Photo by USA Today Sports Images
By FRANCO PANIZO
The U.S. Men’s National Team begins its road to Russia 2018 with its first friendly next week, and head coach Jurgen Klinsmann is wasting no time in trying to identify talent in the pipeline that could potentially help along the way.
Klinsmann unveiled a 22-man roster on Thursday for the Americans’ first friendly of the new cycle, and while veterans like Jozy Altidore and Fabian Johnson were on it, much of the talk was about how it included several young players with little to no caps to their names. Julian Green, Bobby Wood and Alfredo Morales were some of the youngsters on the team with limited international experience, but they could be seen as veterans when compared to some of the six uncapped players that were summoned for the Sept. 3 road match against the Czech Republic.
It’s all part of a calculated move by Klinsmann, and one that he thinks will help lay out a foundation for the next four years.
“When you start a new cycle, you want to see as many new players and young players breaking in as possible,” Klinsmann told ussoccer.com. “Obviously you always respect your established players and you always want to give them the space to continue their good work, but you also want to use that opportunity going forward to introduce young blood into the program, give them time on the training field, and you also want to give them time in a real game and prove a point. Show us what you have. Show us your talent, be confident and go for your next level.
“This is what comes up in the next couple games. It’s about young players coming in and hopefully doing well, with the established ones being part of it as well. We try to mix things up, but we are curious about the next generation of players breaking in. It is also very vital towards Russia 2018 that we already communicate now, four years away, that there is a path for you laid out, but you as a player decide at the end of the day whether you make that path or not.”
As part of this approach, Klinsmann and his staff have already begun talking to a lot of clubs throughout the world to discuss the young talent that the U.S. could introduce in the short term. Looking at inexperienced players is a priority right now, especially for the foreign-based bunch which cannot partake in the annual January camp and has seldom other chances throughout the international calendar to earn a close-up look from Klinsmann.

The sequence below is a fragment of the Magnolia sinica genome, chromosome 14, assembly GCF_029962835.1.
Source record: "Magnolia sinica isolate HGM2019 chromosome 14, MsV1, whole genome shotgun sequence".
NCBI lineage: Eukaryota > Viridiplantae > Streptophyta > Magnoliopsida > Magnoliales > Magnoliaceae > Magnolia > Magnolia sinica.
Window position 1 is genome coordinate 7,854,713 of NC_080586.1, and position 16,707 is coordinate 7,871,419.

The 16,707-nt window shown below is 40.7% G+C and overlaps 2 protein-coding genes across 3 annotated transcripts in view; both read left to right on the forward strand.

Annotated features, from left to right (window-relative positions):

That is why Emerson Hyndman, Rubio Rubin and Greg Garza have been selected over veterans like Michael Bradley, Clint Dempsey and DaMarcus Beasley for this upcoming friendly. The youngsters are relative unknowns and Klinsmann wants to see which of them can handle the rigors of the international game and which need a little more work.
“You want to take some risks to introduce young players, players that haven’t proven yet what quality they have,” said Klinsmann. “We always will juggle both things: we want to get results because we want to get the confidence and we want to build more credibility, and we want to get more respect towards all the other nations from around the world.
“At the same time we’re also responsible for developing players, and players only can develop and get to the next level if you give them a chance to play, so maybe if there’s a 50/50 situation between an established player and a younger player, and we maybe don’t know some of the answers yet about the younger player but we know a lot about that experienced player, I probably will take the younger player because it just makes more sense,. This is what we’re going to try to do and we will also communicate to everyone.”
While Klinsmann had plenty of surprises in the squad released Thursday, no one inclusion or omission was as big as the selection of Jordan Morris. Currently a forward at Stanford, Morris is the first player in recent memory to receive a call-up despite having no professional experience.
The U.S. coaching staff is high on him, however. They saw him play a bit with U.S. youth teams and are quite intrigued by his potential.
“We have watched Jordan through our Youth National Teams and in the Development Academy for the last couple of years, and he is a very promising player,” said Klinsmann. “We saw him during our two weeks at Stanford for the World Cup preparation camp, and also from his play with U-23 team in the Bahamas, and we felt like this was a good opportunity to introduce him to the senior team.”
All this youthful exuberance is not to say that Klinsmann is going into next Wednesday’s match in Prague with a loss in mind. Far from it, in fact.
With grizzled veterans like Altidore, Johnson, Brad Guzan and Alejandro Bedoya in camp to help groom and lead the youngsters, the U.S. intends to play for a win vs. the Czech Republic. It might no be that easy to do, but starting the new cycle with a victory on European soil is something Klinsmann wants to accomplish just as much as he wants to integrate young new talent.
“Do we want to win this game? Absolutely, but we also know the great players that are on the other side, players like (Tomas) Rosicky that plays for a big club and other ones who deserve a lot of respect,” said Klinsmann. “But I think that we built more and more confidence, we build more belief that we also go to Europe and say, ‘We are here to give you a game and to beat you’. This is what we’re going to try to do in Prague.”